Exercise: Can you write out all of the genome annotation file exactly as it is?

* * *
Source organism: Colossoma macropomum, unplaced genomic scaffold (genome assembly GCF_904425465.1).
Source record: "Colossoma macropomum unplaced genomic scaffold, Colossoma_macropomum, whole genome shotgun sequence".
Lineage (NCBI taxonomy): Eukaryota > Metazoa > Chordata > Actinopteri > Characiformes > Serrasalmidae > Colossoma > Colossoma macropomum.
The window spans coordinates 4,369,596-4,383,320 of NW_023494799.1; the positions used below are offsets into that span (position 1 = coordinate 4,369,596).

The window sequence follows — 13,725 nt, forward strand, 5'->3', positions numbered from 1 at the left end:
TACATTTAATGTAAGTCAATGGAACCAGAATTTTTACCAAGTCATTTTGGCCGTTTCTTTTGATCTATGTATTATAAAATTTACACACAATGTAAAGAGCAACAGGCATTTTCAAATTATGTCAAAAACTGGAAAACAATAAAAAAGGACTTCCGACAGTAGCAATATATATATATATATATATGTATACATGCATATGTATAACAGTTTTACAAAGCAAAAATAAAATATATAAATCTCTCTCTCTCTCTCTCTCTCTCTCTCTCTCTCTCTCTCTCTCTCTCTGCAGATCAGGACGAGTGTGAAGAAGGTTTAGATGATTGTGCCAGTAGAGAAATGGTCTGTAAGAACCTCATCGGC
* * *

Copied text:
Source organism: Colossoma macropomum, unplaced genomic scaffold (genome assembly GCF_904425465.1).
Source record: "Colossoma macropomum unplaced genomic scaffold, Colossoma_macropomum, whole genome shotgun sequence".
Lineage (NCBI taxonomy): Eukaryota > Metazoa > Chordata > Actinopteri > Characiformes > Serrasalmidae > Colossoma > Colossoma macropomum.
The window spans coordinates 4,369,596-4,383,320 of NW_023494799.1; the positions used below are offsets into that span (position 1 = coordinate 4,369,596).

The window sequence follows — 13,725 nt, forward strand, 5'->3', positions numbered from 1 at the left end:
TACATTTAATGTAAGTCAATGGAACCAGAATTTTTACCAAGTCATTTTGGCCGTTTCTTTTGATCTATGTATTATAAAATTTACACACAATGTAAAGAGCAACAGGCATTTTCAAATTATGTCAAAAACTGGAAAACAATAAAAAAGGACTTCCGACAGTAGCAATATATATATATATATATATGTATACATGCATATGTATAACAGTTTTACAAAGCAAAAATAAAATATATAAATCTCTCTCTCTCTCTCTCTCTCTCTCTCTCTCTCTCTCTCTCTCTCTCTGCAGATCAGGACGAGTGTGAAGAAGGTTTAGATGATTGTGCCAGTAGAGAAATGGTCTGTAAGAACCTCATCGGC